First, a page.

The slopes of the hill where the hacienda was located had been inhabited from the earliest times, and the settlement grew in importance as the site of New Fire ceremonies, believed to revive the sun at the end of the cycle. It was celebrated every 52 years with ceremonies held in 1351, 1403, 1455 and 1507. The fall of Tenochtitlan prevented the celebration of the fifth event.
The Xitle volcano of the Ajusco range erupted in about 250 AD, spewing out lava that covered up much of the Valley of Mexico’s first major city, one which had existed for a thousand years with its unique truncated cone pyramids. Today we can still marvel at what remains.
Situated to the southwest of Mexico City and contemporary with the Mexica people and Mexico-Tenochtitlan. The site has been continually excavated, restored and managed for more than 100 years, surviving the urban expansion of recent times.
The center of Mexica religious and political life, the extraordinary remains of Templo Mayor stand in the heart of Mexico City. Dedicated to Tlaloc and Huitzilopochtli, its treasures include a wall of skulls altar, the House of the Eagles, and a monolithic sculpture of the goddess Coyolxauhqui.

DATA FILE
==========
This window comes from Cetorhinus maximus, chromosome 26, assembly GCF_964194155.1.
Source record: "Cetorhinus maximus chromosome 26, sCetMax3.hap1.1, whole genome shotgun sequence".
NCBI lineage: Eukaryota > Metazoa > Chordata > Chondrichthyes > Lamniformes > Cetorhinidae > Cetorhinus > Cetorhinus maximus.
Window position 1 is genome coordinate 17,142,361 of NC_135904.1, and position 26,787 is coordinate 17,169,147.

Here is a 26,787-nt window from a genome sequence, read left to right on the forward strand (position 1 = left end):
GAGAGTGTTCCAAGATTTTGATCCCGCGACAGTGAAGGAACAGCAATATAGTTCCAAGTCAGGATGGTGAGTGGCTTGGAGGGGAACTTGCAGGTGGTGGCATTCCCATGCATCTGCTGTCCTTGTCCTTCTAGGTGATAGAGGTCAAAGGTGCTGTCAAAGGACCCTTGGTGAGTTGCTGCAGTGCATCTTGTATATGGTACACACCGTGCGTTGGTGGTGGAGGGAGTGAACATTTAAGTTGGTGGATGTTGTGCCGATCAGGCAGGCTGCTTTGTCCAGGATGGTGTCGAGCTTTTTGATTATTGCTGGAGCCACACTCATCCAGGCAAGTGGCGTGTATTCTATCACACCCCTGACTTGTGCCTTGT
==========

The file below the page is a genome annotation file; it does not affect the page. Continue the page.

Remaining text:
A former center of government, Tlatelolco was a twin to Tenochtitlan, a friend and a foe, a companion in trade, construction, power, and religion; both were totally eclipsed following the Spanish Conquest. Many impressive remains are on view in their original location and in the site museum.
Ciudad de México
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